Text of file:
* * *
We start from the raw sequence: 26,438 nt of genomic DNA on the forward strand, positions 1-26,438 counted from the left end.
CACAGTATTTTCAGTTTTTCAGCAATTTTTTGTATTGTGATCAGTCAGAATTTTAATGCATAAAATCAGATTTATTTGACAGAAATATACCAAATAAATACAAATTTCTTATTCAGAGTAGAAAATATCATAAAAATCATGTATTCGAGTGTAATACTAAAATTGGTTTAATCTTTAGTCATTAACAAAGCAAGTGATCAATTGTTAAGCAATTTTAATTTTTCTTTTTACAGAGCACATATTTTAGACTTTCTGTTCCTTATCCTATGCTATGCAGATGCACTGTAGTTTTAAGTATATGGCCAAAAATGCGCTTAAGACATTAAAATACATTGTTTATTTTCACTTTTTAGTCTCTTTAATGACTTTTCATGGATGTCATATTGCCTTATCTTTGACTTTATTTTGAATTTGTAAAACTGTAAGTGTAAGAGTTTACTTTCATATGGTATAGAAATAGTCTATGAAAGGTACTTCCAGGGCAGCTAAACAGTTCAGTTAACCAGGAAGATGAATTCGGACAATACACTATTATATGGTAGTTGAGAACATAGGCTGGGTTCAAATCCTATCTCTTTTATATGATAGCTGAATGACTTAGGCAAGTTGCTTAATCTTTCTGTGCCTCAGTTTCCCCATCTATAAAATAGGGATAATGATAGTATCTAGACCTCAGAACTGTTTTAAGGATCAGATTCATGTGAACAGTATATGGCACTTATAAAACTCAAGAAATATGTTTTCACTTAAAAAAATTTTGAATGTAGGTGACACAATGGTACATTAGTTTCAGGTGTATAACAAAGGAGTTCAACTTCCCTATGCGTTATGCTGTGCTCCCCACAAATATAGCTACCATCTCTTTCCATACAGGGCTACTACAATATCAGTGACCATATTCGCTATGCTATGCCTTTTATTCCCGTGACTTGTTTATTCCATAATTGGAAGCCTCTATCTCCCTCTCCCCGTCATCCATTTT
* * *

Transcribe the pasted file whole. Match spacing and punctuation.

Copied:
We start from the raw sequence: 26,438 nt of genomic DNA on the forward strand, positions 1-26,438 counted from the left end.
CACAGTATTTTCAGTTTTTCAGCAATTTTTTGTATTGTGATCAGTCAGAATTTTAATGCATAAAATCAGATTTATTTGACAGAAATATACCAAATAAATACAAATTTCTTATTCAGAGTAGAAAATATCATAAAAATCATGTATTCGAGTGTAATACTAAAATTGGTTTAATCTTTAGTCATTAACAAAGCAAGTGATCAATTGTTAAGCAATTTTAATTTTTCTTTTTACAGAGCACATATTTTAGACTTTCTGTTCCTTATCCTATGCTATGCAGATGCACTGTAGTTTTAAGTATATGGCCAAAAATGCGCTTAAGACATTAAAATACATTGTTTATTTTCACTTTTTAGTCTCTTTAATGACTTTTCATGGATGTCATATTGCCTTATCTTTGACTTTATTTTGAATTTGTAAAACTGTAAGTGTAAGAGTTTACTTTCATATGGTATAGAAATAGTCTATGAAAGGTACTTCCAGGGCAGCTAAACAGTTCAGTTAACCAGGAAGATGAATTCGGACAATACACTATTATATGGTAGTTGAGAACATAGGCTGGGTTCAAATCCTATCTCTTTTATATGATAGCTGAATGACTTAGGCAAGTTGCTTAATCTTTCTGTGCCTCAGTTTCCCCATCTATAAAATAGGGATAATGATAGTATCTAGACCTCAGAACTGTTTTAAGGATCAGATTCATGTGAACAGTATATGGCACTTATAAAACTCAAGAAATATGTTTTCACTTAAAAAAATTTTGAATGTAGGTGACACAATGGTACATTAGTTTCAGGTGTATAACAAAGGAGTTCAACTTCCCTATGCGTTATGCTGTGCTCCCCACAAATATAGCTACCATCTCTTTCCATACAGGGCTACTACAATATCAGTGACCATATTCGCTATGCTATGCCTTTTATTCCCGTGACTTGTTTATTCCATAATTGGAAGCCTCTATCTCCCTCTCCCCGTCATCCATTTT